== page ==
Date of Graduation
Bachelor of Science in Nursing
The benefits of breastfeeding have been thoroughly studied and researched, with the majority of healthcare providers, health organizations and policies, and professionals in health all recommending the practice. Breastfeeding has protective factors for the newborn against infection and mortality. Other benefits for breastfed children include reduced risk of obesity, asthma, and ear infections; enhanced chance of having a higher income; and a stronger immune system that can follow them throughout adulthood (World Health Organization [WHO] 2020). For mothers who breastfeed, there is a reduced risk of developing ovarian and breast cancer, high blood pressure, and type 2 diabetes (Centers for Disease Control and Prevention 2020) Breastfeeding is also proven to help with bonding with their baby. Despite the overwhelming evidence, the United States (US) still has the lowest rates of breastfeeding and large disparities for a developed country. The goal of this literature review with comparison study is to determine the disparities of breastfeeding between different maternal races, examine the benefits of breastfeeding for minority women, and provide recommended interventions to aid further implementation of breastfeeding across all races. This paper addresses the most concerning disparities and proposes several interventions to reconcile the disparities.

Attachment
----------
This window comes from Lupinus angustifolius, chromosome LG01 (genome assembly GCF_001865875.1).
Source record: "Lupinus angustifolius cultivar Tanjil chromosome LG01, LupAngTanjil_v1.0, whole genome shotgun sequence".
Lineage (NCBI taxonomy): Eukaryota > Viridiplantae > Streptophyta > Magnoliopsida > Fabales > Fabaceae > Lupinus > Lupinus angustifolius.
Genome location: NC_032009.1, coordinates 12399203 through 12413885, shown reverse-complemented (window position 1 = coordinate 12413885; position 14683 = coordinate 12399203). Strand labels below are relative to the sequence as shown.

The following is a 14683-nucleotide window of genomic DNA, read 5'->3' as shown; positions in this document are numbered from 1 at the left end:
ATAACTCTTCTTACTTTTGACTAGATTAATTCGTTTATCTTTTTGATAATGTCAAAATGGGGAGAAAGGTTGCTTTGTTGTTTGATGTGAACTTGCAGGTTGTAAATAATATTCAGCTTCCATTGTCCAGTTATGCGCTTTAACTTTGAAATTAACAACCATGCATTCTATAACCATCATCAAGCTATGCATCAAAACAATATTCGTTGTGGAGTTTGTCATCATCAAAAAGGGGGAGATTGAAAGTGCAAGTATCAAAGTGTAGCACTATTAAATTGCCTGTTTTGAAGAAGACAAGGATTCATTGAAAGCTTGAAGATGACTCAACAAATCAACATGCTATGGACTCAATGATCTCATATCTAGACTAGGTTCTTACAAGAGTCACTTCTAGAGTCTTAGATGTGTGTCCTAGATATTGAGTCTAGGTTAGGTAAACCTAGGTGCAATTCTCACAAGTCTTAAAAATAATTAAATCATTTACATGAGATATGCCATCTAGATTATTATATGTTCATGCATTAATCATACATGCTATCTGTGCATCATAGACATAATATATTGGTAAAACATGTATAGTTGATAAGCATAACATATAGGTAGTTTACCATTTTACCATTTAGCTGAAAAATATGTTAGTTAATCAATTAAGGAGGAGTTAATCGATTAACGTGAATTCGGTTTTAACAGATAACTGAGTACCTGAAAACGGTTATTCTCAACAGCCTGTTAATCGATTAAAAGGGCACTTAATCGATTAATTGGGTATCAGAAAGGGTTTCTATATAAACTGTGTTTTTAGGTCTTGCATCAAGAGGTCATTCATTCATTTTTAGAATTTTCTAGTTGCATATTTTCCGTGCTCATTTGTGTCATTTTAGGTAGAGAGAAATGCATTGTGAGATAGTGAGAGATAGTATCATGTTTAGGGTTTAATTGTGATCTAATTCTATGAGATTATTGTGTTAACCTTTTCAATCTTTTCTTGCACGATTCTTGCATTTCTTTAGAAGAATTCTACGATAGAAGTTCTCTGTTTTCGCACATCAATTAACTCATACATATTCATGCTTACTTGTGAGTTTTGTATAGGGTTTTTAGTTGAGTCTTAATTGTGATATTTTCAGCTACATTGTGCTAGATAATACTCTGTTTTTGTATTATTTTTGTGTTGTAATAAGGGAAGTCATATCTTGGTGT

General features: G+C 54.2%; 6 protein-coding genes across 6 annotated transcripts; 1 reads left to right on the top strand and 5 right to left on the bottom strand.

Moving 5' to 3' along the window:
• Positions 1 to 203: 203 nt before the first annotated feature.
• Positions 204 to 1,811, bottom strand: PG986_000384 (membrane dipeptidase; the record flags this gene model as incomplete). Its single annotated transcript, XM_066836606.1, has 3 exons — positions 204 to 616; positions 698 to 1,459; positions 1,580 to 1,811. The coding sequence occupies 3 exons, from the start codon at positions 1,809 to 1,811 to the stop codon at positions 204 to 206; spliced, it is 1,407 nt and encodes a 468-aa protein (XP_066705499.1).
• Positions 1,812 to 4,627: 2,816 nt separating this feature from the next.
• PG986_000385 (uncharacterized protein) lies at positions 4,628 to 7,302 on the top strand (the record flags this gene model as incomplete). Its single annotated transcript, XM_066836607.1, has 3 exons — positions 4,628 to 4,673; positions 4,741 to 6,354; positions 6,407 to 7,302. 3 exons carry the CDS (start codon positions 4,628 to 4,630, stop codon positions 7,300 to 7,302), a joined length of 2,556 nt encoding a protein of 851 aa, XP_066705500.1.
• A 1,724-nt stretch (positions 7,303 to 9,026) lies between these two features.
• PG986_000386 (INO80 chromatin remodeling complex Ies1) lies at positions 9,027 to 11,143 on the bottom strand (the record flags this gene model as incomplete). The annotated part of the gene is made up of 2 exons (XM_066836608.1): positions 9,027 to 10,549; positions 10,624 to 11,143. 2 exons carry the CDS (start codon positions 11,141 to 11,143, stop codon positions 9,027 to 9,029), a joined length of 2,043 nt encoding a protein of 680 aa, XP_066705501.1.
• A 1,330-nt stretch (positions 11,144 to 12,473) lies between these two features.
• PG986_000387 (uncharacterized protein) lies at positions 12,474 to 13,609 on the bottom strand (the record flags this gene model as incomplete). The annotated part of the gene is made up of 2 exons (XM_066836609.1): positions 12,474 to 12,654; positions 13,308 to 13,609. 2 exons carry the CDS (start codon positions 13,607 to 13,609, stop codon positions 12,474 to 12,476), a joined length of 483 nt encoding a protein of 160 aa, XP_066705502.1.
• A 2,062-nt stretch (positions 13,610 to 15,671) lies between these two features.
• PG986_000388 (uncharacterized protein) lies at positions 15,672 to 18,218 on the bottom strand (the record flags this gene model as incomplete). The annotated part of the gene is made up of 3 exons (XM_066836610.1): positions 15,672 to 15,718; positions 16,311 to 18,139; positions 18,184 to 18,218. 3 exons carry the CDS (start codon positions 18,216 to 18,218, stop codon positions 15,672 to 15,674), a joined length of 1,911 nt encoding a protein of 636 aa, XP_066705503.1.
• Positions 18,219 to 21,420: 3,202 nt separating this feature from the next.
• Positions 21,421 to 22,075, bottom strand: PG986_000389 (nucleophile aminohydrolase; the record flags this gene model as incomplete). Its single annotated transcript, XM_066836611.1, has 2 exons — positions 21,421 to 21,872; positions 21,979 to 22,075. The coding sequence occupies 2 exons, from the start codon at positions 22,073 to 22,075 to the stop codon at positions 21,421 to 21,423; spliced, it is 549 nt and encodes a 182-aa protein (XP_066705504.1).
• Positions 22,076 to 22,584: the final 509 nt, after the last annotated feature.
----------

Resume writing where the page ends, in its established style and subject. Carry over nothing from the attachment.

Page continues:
racial, ethnic, disparities, and breastfeeding.
Coker, S. (2020). Determining Racial and Ethnic Disparities in Breastfeeding in the United States. The Eleanor Mann School of Nursing Undergraduate Honors Theses Retrieved from https://scholarworks.uark.edu/nursuht/109
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